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[whitespace] Flowering Brahms

After tentative start, SC Symphony finds expressive core of Brahms' 'Requiem'

By Scott MacClelland

IF THE FIRST HALF of last Sunday's Brahms' Requiem at Watsonville had gone as well as the second, the result would have been nearly twice as memorable. Ideally, the chorus would be confident and spontaneous from the start. Ideally, the conductor would be relaxed and releasing.

In the meantime, it is good to recall that a multimovement oratorio for chorus, soloists and orchestra poses some of the same challenges as those in opera--and some of the same solutions. Each new "scene" is another starting place, another opportunity.

Like a well-crafted vintage of wine, this production of Ein Deutsches Requiem by Larry Granger's Santa Cruz County Symphony and Cheryl Anderson's Cabrillo Symphonic Chorus improved with age. What had been tight and tentative in the early movements blossomed fully in the later ones.

Of course, one of the reasons to attend the second of two performances is with the expectation that the kinks have been worked out in the first one. (Would that making music were so predictable! And who knows what might have happened if the piece had been performed without a break, as the composer intended.)

Though infrequently performed (relatively), the German Requiem remains one of the most beloved symphonic choral works in the repertoire. (At any given moment, at least 35 recordings are available on CD.) And if there's one thing that familiarity proves again and again, it is the need for interpretive elasticity.

More than anything else, this means fluidity of tempo, the subtle slowing down and speeding up that gives Brahms' heart its pulse. Add a concomitant increase and decrease of orchestral weight, and you begin to "feel" the distinctive expressive character that saturates virtually all of Brahms' music.

Last week, I heard a local musician and music lover complain that Granger was a "time-beater." While I don't agree with that rigid assessment, it is evident--even plain--that Granger has an affinity for some music more than others. (What conductor doesn't?) Then, increase the challenge in a piece like this by combining a professional orchestra with a large amateur chorus and it doesn't take rocket science to recognize that priorities must be established.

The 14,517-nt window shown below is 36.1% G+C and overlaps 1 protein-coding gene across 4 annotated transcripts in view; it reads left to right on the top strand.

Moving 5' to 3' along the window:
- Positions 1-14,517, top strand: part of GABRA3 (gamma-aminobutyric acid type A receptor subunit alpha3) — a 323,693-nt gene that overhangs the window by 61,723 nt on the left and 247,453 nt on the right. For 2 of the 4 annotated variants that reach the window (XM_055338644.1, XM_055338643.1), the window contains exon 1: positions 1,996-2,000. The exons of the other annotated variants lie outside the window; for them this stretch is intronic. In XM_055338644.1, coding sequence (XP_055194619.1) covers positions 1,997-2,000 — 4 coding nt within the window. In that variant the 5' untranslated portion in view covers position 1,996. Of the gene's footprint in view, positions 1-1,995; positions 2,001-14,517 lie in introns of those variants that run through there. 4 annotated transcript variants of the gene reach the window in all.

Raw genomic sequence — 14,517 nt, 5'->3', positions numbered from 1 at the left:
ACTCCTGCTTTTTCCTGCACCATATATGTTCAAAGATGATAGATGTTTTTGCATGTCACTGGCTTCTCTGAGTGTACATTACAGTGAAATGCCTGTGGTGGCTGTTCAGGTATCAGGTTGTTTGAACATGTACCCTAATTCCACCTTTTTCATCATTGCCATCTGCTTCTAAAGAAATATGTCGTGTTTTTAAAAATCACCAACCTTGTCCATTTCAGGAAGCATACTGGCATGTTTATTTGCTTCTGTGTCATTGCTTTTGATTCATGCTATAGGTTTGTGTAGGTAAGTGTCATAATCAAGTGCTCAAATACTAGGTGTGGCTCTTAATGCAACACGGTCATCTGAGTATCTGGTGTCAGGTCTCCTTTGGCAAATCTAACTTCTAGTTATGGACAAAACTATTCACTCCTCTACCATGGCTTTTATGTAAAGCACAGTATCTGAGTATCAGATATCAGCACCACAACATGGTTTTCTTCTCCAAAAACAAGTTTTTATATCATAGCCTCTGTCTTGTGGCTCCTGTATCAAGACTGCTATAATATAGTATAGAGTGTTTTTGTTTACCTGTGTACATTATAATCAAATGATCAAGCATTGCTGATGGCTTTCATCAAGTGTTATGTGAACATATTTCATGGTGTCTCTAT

The work itself is primarily orchestral, as evidenced by the fact that Brahms' choral writing is symphonic in character. Ideally, the conductor leads from an orchestral perspective. But here Granger took exceptional pains to minister to the chorus (even though his determination to conduct from memory allowed a couple of crucial choral cues to fall through the cracks).

In short, the opening two movements were tentative, reticent in both chorus and orchestra, and stiff on the podium. For all of Granger's efforts, no one else on stage seemed comfortable enough to let the music soar. (Had he released the timpanist in the second movement to take the initiative--and to use more articulate mallets--the kettledrum melody might well have carried the piece, as indeed it has been heard to do.) Baritone David Cox gave the third movement a fine, smoky tone that only needed more consonants to move his vowels into discernible words.

Opening the second half, the 120-voice chorus imparted a warm intimacy to "How lovely are thy tabernacles," then went on to even more expressive ease in "And ye now therefore have sorrow," featuring soloist Julia Kierstine, who offered the perfect combination of vocal beauty and expressive "weep."

This led to what turned out to be the high point of the performance: "For here we have no continuing city, but seek one to come." Baritone Cox gave voice to the same words from Corinthians used by Handel in his Messiah, "Lo, I shall tell you a mystery," punctuated by a magnificent outburst on the chorus, "Then shall be brought to pass the saying that is written, Death is swallowed up in victory." At last, the full dramatic force of the piece was let loose with a fury that, at its conclusion, provoked spontaneous applause.

Words from Revelations--beatitudes softly and yearningly intoned--restored the intimate mood of the great work's opening pages and brought it to its gentle final cadence. Audience enthusiasm swelled in particular acknowledgment of Anderson's ensemble, in size as well as acumen the region's only true symphonic chorus.

For his just-announced 2001-2002 season, Granger will preside over Khatchaturian's piano concerto, Bloch's Schelomo, Shostakovich's Piano Concerto no. 1, Beethoven's Piano Concerto no. 4, Kirke Mechem's Songs of the Slave, Mozart's Jupiter Symphony, Mussorgsky/Ravel's Pictures at an Exhibition and Stravinsky's Firebird Suite.

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From the April 4-11, 2001 issue of Metro Santa Cruz.

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